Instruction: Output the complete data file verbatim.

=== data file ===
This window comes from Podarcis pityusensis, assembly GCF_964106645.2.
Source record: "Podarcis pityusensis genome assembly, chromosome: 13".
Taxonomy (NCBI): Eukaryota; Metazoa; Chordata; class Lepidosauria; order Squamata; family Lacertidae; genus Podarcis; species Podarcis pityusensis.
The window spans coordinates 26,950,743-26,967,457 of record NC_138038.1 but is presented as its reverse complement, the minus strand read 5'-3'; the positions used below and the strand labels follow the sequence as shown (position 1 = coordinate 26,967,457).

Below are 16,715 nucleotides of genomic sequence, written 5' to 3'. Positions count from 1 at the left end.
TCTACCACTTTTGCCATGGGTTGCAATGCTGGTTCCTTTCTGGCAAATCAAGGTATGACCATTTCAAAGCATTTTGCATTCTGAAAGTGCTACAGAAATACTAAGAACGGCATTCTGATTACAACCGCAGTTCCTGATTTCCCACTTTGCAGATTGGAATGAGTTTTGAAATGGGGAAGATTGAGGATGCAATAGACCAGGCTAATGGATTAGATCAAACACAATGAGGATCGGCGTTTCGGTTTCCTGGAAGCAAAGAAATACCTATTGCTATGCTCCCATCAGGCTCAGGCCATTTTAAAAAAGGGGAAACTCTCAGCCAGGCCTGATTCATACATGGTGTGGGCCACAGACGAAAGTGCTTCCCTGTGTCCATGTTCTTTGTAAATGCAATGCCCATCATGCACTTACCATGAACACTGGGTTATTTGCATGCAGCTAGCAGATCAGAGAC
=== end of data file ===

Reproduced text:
This window comes from Podarcis pityusensis, assembly GCF_964106645.2.
Source record: "Podarcis pityusensis genome assembly, chromosome: 13".
Taxonomy (NCBI): Eukaryota; Metazoa; Chordata; class Lepidosauria; order Squamata; family Lacertidae; genus Podarcis; species Podarcis pityusensis.
The window spans coordinates 26,950,743-26,967,457 of record NC_138038.1 but is presented as its reverse complement, the minus strand read 5'-3'; the positions used below and the strand labels follow the sequence as shown (position 1 = coordinate 26,967,457).

Below are 16,715 nucleotides of genomic sequence, written 5' to 3'. Positions count from 1 at the left end.
TCTACCACTTTTGCCATGGGTTGCAATGCTGGTTCCTTTCTGGCAAATCAAGGTATGACCATTTCAAAGCATTTTGCATTCTGAAAGTGCTACAGAAATACTAAGAACGGCATTCTGATTACAACCGCAGTTCCTGATTTCCCACTTTGCAGATTGGAATGAGTTTTGAAATGGGGAAGATTGAGGATGCAATAGACCAGGCTAATGGATTAGATCAAACACAATGAGGATCGGCGTTTCGGTTTCCTGGAAGCAAAGAAATACCTATTGCTATGCTCCCATCAGGCTCAGGCCATTTTAAAAAAGGGGAAACTCTCAGCCAGGCCTGATTCATACATGGTGTGGGCCACAGACGAAAGTGCTTCCCTGTGTCCATGTTCTTTGTAAATGCAATGCCCATCATGCACTTACCATGAACACTGGGTTATTTGCATGCAGCTAGCAGATCAGAGAC